But because we like you a whole lot , we've prepared a wee taste of what's to come ... inside the blog.
The Spring Equinox ushers in World Storytelling Day. Listen to Portlandia stars discuss some of their most cherrished music. OK Go experiments with a new online dating service. Arcade Fire delivers guest lecture at University of Texas at Austin. Pictures of sharks, crazy sool ice-cream shops, and more...
Unfortunately, celebrating the arts isn’t a priority today. This is especially apparent when ongoing budget cuts threaten robust art programs.
When looking for places to cut, art and music school programs are the first to go in schools. Recently in Los Angeles, the Board of Education approved a preliminary $6 billion budget, a plan that would eliminate employment by the thousands, close school districts’ adult schools, cut after-school programs and cut art programs.
These cuts continue, even when Secretary of Education Arne Duncan insists dance, music, theater, and visual arts "are essential to preparing our nation's young people for a global economy fueled by innovation and creativity,” according to GOOD.
Rush Limbaugh’s verbal attack against Georgetown law student Sandra Fluke last month hasn’t fared too well for his program; his advertisers have pulled out left and right since the now infamous comments. Everyone from McDonalds to Radio Shack to Ace Hardware--a total of 140 advertisers--specifically asked that their advertising not be aired during Limbaugh’s show. Some are going so far as to create "buffer zones," ensuring their ads don't air within a one- to two-hour window before and after Limbaugh's show.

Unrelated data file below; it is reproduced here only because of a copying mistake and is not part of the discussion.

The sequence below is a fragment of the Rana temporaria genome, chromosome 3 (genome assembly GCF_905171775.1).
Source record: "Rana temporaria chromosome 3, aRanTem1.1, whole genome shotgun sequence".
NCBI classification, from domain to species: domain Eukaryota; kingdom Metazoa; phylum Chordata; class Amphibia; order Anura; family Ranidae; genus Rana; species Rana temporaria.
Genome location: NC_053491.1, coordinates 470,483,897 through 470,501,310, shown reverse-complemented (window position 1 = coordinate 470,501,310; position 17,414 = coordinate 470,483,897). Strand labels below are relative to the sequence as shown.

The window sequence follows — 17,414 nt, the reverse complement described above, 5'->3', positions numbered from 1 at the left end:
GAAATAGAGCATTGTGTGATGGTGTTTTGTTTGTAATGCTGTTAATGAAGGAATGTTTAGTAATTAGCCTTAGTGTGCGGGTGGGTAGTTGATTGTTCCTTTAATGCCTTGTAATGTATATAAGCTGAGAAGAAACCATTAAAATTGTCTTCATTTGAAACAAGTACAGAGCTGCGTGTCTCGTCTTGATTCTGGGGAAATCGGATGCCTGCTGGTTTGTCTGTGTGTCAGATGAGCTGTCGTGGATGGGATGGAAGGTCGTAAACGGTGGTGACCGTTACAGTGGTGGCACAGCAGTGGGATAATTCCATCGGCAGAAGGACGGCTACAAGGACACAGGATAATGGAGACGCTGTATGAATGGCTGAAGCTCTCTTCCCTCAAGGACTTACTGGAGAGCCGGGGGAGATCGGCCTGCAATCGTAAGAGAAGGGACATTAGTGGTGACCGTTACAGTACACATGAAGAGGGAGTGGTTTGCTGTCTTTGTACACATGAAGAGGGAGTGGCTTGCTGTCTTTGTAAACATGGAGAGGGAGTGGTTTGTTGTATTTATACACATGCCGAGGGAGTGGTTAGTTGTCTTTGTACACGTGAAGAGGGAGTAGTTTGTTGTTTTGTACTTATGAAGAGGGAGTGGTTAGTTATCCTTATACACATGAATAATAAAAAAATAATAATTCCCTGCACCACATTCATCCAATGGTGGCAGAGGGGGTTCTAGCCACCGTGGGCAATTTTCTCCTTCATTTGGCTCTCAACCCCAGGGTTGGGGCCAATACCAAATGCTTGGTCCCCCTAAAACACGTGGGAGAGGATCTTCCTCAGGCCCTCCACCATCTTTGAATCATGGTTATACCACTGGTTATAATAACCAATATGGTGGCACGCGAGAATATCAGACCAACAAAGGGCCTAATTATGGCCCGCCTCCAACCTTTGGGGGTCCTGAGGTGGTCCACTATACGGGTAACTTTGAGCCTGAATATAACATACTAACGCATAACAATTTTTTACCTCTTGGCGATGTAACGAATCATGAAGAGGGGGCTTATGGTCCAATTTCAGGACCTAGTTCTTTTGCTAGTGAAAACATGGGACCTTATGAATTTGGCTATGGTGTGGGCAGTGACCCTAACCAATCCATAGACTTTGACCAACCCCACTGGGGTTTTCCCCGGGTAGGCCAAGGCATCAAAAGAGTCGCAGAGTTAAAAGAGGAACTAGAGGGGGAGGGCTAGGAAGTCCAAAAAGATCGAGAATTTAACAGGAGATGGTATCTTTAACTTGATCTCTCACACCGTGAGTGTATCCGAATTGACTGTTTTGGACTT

Limbaugh doesn’t seem to be too concerned about the loss. As Hatewatch reports, he said it’s like “losing a couple of French fries in the container when it’s delivered to you in the drive-thru. You don’t even notice it.”
Enter the people of Westboro Baptist Church--the Topeka, Kan.-based church probably best-known for picketing at U.S. soldiers' funerals. Westboro leadership sees Limbaugh's comments as an opportune time to advertise on the show.
Christianity Today’s film This is Our City is provocative because of its gritty, grounded honesty. This is not a film about political pundits who banter back and forth exchanging policy talking points. No. This short film reveals the lives and thinking of two very ordinary people, their deep faith in Jesus, and how that faith is leading them to engage two of the most consequential grassroots movements of our time. These two movements share one beautiful thing in common; they are groundswells of ordinary citizens reengaging their democratic civic duty—to let their messages by heard and considered in the public square.